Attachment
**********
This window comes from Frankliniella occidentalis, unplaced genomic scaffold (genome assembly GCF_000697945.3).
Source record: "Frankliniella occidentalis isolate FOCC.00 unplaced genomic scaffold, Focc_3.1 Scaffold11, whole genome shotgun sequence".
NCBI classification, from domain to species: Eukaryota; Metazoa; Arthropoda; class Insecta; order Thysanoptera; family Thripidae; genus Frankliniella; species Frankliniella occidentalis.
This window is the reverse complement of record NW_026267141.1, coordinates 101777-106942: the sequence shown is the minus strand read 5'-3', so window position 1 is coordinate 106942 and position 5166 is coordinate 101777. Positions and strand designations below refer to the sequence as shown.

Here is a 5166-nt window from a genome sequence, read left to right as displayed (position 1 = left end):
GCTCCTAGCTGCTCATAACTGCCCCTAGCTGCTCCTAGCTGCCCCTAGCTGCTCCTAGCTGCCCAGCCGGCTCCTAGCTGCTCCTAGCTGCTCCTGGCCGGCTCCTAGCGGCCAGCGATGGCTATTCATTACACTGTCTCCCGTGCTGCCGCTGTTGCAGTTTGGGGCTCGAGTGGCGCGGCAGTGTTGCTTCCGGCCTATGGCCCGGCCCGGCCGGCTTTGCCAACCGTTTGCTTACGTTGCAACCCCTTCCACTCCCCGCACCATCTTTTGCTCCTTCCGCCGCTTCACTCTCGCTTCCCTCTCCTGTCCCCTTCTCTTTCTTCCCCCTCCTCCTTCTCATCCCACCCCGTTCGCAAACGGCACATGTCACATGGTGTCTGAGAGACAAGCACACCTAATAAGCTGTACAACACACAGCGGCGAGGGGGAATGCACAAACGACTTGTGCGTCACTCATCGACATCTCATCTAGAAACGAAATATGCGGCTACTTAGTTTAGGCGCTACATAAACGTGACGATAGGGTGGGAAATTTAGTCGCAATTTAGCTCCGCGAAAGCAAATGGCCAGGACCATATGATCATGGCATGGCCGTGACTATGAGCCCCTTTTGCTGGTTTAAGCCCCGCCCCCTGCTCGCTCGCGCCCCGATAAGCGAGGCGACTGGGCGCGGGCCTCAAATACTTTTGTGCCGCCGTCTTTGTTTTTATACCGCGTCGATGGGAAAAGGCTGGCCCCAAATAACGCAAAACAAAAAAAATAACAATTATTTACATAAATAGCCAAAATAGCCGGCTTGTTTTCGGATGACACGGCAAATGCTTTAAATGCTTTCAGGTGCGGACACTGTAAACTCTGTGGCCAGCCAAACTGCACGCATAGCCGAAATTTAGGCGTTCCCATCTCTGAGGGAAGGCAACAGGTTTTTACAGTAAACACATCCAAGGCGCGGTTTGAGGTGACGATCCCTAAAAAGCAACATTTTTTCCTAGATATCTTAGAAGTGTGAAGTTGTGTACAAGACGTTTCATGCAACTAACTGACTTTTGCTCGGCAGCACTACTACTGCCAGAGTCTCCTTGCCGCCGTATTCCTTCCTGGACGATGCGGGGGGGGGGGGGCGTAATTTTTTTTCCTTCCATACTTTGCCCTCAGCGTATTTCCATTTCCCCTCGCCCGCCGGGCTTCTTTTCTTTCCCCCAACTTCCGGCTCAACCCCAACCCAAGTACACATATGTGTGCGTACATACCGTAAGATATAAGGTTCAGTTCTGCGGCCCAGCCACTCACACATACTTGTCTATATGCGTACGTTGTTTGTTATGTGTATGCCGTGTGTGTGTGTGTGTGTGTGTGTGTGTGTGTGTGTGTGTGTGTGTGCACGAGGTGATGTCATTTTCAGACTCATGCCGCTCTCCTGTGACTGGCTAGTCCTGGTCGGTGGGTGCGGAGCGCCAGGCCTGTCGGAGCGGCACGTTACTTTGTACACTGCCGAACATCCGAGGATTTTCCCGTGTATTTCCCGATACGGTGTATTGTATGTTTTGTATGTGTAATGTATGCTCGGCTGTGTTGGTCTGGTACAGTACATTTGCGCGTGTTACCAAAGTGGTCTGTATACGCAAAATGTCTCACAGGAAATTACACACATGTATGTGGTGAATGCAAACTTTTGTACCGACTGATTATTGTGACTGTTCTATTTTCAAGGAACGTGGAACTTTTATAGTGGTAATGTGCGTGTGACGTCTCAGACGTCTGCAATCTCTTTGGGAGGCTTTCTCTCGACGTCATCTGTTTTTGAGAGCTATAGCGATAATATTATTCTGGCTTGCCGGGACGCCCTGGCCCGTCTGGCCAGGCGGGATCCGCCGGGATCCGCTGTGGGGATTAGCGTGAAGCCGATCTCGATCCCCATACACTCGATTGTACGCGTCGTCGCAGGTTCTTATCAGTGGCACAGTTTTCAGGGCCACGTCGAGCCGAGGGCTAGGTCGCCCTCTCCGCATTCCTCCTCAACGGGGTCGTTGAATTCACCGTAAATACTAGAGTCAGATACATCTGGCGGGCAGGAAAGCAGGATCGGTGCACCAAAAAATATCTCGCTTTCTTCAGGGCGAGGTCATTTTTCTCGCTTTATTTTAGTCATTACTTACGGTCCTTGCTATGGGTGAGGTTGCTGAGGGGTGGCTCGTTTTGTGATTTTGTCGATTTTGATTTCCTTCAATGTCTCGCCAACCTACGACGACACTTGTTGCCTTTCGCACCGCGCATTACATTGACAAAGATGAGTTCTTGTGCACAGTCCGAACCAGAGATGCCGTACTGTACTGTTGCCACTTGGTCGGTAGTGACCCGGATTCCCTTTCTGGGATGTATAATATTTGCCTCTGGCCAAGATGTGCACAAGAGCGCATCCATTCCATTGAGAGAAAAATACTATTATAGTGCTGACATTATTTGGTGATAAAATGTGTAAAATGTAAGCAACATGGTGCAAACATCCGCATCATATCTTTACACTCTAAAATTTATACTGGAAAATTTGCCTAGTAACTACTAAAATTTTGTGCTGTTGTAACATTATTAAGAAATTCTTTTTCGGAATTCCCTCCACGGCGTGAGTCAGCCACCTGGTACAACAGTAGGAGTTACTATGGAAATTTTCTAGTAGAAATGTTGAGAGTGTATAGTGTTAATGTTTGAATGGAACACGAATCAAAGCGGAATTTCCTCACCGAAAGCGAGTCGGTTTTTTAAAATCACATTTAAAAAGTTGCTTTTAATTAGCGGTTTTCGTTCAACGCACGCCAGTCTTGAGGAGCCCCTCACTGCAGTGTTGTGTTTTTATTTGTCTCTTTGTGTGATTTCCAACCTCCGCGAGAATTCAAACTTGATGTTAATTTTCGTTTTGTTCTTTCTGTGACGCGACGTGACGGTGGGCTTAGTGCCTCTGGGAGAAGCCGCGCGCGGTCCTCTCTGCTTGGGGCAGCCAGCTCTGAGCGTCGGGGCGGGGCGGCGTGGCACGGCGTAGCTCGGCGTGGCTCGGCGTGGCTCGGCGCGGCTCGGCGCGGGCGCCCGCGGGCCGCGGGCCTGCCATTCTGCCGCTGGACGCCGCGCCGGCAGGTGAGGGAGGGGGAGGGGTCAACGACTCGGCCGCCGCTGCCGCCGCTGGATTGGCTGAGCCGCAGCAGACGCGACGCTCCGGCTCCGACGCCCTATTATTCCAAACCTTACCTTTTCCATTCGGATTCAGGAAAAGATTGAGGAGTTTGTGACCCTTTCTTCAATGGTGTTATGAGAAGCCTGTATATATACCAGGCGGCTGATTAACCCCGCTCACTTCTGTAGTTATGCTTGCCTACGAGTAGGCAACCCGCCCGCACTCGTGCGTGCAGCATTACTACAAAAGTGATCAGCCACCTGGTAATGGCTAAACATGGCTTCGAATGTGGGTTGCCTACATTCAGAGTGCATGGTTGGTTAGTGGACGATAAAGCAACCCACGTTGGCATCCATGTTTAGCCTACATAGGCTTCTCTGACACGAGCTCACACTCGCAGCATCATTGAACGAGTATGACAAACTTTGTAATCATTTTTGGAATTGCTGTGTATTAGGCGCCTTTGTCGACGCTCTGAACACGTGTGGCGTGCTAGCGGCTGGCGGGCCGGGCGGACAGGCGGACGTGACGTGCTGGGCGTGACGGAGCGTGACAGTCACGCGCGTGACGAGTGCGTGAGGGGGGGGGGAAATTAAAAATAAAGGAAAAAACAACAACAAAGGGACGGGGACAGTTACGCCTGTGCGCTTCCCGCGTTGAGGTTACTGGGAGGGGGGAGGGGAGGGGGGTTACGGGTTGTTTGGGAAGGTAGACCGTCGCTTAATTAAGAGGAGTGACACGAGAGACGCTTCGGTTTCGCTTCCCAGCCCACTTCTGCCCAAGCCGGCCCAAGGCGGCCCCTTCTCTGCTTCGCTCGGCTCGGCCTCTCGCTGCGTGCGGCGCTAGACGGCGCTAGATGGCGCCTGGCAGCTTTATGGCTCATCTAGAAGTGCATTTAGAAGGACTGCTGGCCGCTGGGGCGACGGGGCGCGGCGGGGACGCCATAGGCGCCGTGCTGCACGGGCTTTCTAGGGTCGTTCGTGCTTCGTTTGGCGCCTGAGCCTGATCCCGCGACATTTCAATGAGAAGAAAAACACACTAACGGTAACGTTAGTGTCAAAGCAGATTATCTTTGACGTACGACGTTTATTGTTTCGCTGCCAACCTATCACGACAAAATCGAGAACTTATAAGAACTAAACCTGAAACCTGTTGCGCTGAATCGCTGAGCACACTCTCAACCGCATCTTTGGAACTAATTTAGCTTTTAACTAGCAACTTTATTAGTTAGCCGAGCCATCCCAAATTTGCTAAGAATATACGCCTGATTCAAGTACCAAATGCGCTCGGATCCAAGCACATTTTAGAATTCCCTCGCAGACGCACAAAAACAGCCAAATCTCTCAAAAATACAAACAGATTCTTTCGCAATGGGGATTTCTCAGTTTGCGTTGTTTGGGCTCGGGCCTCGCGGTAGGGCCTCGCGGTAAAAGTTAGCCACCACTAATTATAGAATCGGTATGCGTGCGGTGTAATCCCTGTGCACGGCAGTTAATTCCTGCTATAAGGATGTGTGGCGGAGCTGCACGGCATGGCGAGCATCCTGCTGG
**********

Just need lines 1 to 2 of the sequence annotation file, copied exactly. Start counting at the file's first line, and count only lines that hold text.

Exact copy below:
This window comes from Frankliniella occidentalis, unplaced genomic scaffold (genome assembly GCF_000697945.3).
Source record: "Frankliniella occidentalis isolate FOCC.00 unplaced genomic scaffold, Focc_3.1 Scaffold11, whole genome shotgun sequence".